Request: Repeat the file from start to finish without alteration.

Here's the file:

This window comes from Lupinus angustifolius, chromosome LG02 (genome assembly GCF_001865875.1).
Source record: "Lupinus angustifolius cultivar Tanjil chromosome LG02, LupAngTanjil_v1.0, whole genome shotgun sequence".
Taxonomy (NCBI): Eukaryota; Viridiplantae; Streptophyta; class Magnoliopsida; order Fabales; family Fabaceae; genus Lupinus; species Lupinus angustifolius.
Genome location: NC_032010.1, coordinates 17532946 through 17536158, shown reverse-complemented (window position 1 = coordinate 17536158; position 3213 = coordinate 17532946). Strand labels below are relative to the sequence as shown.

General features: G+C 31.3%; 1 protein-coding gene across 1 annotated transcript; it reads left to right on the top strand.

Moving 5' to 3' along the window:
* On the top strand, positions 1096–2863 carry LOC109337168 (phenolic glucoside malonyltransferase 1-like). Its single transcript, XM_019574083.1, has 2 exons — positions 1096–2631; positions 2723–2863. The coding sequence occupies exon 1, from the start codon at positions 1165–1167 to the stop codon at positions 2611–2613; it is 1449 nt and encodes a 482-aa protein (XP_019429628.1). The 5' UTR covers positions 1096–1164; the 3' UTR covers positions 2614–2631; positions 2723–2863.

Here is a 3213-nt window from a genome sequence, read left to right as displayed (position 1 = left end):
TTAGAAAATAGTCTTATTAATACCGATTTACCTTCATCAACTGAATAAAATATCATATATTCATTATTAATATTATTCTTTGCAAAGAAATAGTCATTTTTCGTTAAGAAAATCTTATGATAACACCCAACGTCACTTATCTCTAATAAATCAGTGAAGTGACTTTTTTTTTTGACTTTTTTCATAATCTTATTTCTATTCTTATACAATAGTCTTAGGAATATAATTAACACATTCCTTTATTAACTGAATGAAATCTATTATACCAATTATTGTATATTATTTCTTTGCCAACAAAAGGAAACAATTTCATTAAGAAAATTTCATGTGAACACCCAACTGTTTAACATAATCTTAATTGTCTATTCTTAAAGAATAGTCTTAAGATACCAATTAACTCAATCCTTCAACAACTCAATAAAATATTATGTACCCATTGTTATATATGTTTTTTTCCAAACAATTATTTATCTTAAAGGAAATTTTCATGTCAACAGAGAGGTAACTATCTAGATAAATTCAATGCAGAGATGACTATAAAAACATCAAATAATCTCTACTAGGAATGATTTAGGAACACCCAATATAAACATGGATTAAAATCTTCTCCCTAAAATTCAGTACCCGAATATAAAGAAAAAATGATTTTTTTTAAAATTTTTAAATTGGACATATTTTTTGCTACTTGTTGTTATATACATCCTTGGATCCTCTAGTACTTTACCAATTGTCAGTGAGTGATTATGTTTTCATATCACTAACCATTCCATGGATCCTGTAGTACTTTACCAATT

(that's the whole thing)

This window comes from Lupinus angustifolius, chromosome LG02 (genome assembly GCF_001865875.1).
Source record: "Lupinus angustifolius cultivar Tanjil chromosome LG02, LupAngTanjil_v1.0, whole genome shotgun sequence".
Taxonomy (NCBI): Eukaryota; Viridiplantae; Streptophyta; class Magnoliopsida; order Fabales; family Fabaceae; genus Lupinus; species Lupinus angustifolius.
Genome location: NC_032010.1, coordinates 17532946 through 17536158, shown reverse-complemented (window position 1 = coordinate 17536158; position 3213 = coordinate 17532946). Strand labels below are relative to the sequence as shown.

General features: G+C 31.3%; 1 protein-coding gene across 1 annotated transcript; it reads left to right on the top strand.

Moving 5' to 3' along the window:
* On the top strand, positions 1096–2863 carry LOC109337168 (phenolic glucoside malonyltransferase 1-like). Its single transcript, XM_019574083.1, has 2 exons — positions 1096–2631; positions 2723–2863. The coding sequence occupies exon 1, from the start codon at positions 1165–1167 to the stop codon at positions 2611–2613; it is 1449 nt and encodes a 482-aa protein (XP_019429628.1). The 5' UTR covers positions 1096–1164; the 3' UTR covers positions 2614–2631; positions 2723–2863.

Here is a 3213-nt window from a genome sequence, read left to right as displayed (position 1 = left end):
TTAGAAAATAGTCTTATTAATACCGATTTACCTTCATCAACTGAATAAAATATCATATATTCATTATTAATATTATTCTTTGCAAAGAAATAGTCATTTTTCGTTAAGAAAATCTTATGATAACACCCAACGTCACTTATCTCTAATAAATCAGTGAAGTGACTTTTTTTTTTGACTTTTTTCATAATCTTATTTCTATTCTTATACAATAGTCTTAGGAATATAATTAACACATTCCTTTATTAACTGAATGAAATCTATTATACCAATTATTGTATATTATTTCTTTGCCAACAAAAGGAAACAATTTCATTAAGAAAATTTCATGTGAACACCCAACTGTTTAACATAATCTTAATTGTCTATTCTTAAAGAATAGTCTTAAGATACCAATTAACTCAATCCTTCAACAACTCAATAAAATATTATGTACCCATTGTTATATATGTTTTTTTCCAAACAATTATTTATCTTAAAGGAAATTTTCATGTCAACAGAGAGGTAACTATCTAGATAAATTCAATGCAGAGATGACTATAAAAACATCAAATAATCTCTACTAGGAATGATTTAGGAACACCCAATATAAACATGGATTAAAATCTTCTCCCTAAAATTCAGTACCCGAATATAAAGAAAAAATGATTTTTTTTAAAATTTTTAAATTGGACATATTTTTTGCTACTTGTTGTTATATACATCCTTGGATCCTCTAGTACTTTACCAATTGTCAGTGAGTGATTATGTTTTCATATCACTAACCATTCCATGGATCCTGTAGTACTTTACCAATT